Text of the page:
Do you think any of these about gluten-free bread:
- It doesn’t taste nice
- It crumbles
- The slices are too small
- It tastes too sweet
- It doesn’t agree with my stomach even if it is gluten-free
If you are struggling with gluten-free bread and still like to eat some, why not make your own! It is really not that difficult to make and I will give you five more reasons why you might give it a go!
1. You get the bread you want to eat
You can make the bread any size and shape you want. If you want wholesome wholegrain or fluffy baguette with a nice crust, with a bit of practice and the right recipes and understanding of the process that will become a reality. You can make rolls, boules, batards, loaves, whatever you fancy, really!
I am sure that when you invest a bit of time and effort to learn the basics, you will eventually have the freedom to bake anything you want! On my gluten-free online bread making course ‘Simple and Tasty Gluten-Free Bread’ I teach the principles so that one gets a shortcut into understanding the principles one needs to know to feel more confident in venturing out into the world of gluten-free bread. One also already gets to bake some tasty bread and improve their gluten-free life straightaway.
2. You get bread with flavour
Shop bought breads are created to appeal to as many people as possible, gluten-free bread being a niche market as it is. This is likely the reason why GF bread tastes quite neutral – sometimes I feel they have no flavour at all! When making your own, you can make the bread taste the way you want and not how most people might want it.
You can customise your bread to have more flare: You can add bits like olives, sun-dried tomato, carrot, chives, nuts – whatever you want – in! If there is a fond memory of cutting open a bread roll and adding a lashing of butter on with a comforting flavour of the grain, a version of that can also be created with gluten-free grains.
3. You get better quality bread
Baking your own gluten-free bread at home isn’t necessarily cheaper than buying it from the shops. However the things mentioned above already make it worth making your own anyway. You can typically invest a bit more in the quality of ingredients and choose what you want to put in your bread, so you can have improved nutritional content, and you know exactly what you are eating. As the bread in the shops is typically a balancing act of cost and shelf life, making one’s own makes it possible to use ingredients like more wholegrains, seeds and nuts, which otherwise are used more sparingly in the breads found in the shops. There are also things you can do to mitigate the cost of the bread you are making but that is a post for another day!
In some cases with other intolerances on top of gluten-free, making your own bread can be the only option to have bread. I can’t eat gluten-free oats, and need to avoid rice and corn which are abundant in commercial GF products. After trying it, I realised I didn’t want to totally go without GF bread so I took the time to learn how I can substitute different flours to make what I want to eat. I am really enjoying having ownership of my diet. Some nice homemade gluten-free crusty bread with a hot bowl of soup is pure happiness for me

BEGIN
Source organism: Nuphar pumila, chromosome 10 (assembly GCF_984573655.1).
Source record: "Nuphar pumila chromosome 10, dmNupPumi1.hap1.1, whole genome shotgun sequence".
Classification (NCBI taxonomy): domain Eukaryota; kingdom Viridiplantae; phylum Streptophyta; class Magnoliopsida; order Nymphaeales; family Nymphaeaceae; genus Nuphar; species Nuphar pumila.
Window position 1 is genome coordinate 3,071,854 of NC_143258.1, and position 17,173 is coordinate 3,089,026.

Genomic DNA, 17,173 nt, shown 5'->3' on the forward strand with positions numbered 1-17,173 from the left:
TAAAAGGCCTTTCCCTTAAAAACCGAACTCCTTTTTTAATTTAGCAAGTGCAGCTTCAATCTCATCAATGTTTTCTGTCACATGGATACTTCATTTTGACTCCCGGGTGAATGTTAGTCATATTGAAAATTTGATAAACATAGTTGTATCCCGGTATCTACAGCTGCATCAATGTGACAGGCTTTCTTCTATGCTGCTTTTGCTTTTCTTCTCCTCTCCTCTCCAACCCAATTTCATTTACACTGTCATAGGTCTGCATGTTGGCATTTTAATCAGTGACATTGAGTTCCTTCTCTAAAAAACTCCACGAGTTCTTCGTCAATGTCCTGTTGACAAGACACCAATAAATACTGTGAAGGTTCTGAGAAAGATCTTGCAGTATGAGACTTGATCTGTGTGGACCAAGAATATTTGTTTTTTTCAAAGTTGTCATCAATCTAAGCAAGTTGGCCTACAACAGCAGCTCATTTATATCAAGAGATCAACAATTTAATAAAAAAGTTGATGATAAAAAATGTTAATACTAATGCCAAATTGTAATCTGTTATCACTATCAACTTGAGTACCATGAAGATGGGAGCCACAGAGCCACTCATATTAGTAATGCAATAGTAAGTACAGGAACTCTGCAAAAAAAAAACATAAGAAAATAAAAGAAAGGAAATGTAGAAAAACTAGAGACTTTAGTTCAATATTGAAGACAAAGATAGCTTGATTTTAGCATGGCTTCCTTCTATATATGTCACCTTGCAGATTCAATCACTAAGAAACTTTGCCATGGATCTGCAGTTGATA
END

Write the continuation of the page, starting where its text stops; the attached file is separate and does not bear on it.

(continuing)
4. You gain a new hobby and friends
The desire to eat better gluten-free bread is global. When I started to bake my own bread and took courses and learned about GF bread making I have made friends all around the world with people who also want to enjoy better gluten-free bread.
Talking to other people about the foods they like to eat, things they want to bake and challenges they face is really what sparks inspiration and turns problems into to solutions. My bread course came from the need to help fellow bakers to understand why things are done a certain way and why their bakes sometimes fall flat. We also realised that ingredients can differ and behave differently in different parts of the world so it is not just the climate that affects one’s bread success!
As my former career was in chemical engineering, I enjoy a good challenge. Hence, baking my gluten-free things has given me a nice hobby, something trickier to sort out that I enjoy and I get to help others to have an easier time with it, as well. So in addition to a hobby, I have made it my business, too!
5. Nothing beats the smell of freshly baked bread
Having the smell of freshly baked gluten-free bread wafting through the house might feel like a thing you can’t experience anymore when you need to go gluten-free. Luckily you can still have that!
I feel an excited buzz each time I start to smell the bread baking in the oven. My daughter says that our house smells just like her granny and grandad’s house. I grew up in a house where most of the baked goods are home made and luckily even if I am gluten-free, I can give the same experience to my daughter! I can also have her involved in the baking process.
I hope you have gained hope and inspiration to give yourself the gift of exploring gluten-free baking. I truly think that we gain more freedom in our gluten-free lives when we explore making things from scratch. Baking can also be a very grounding thing to do even in the midst of a busy life. Go and have a look at my baking course to see if this would be the time for you to get started!
Also follow my blog for more updates on gluten-free things! If there is anything you need my help with, let me know in the comments.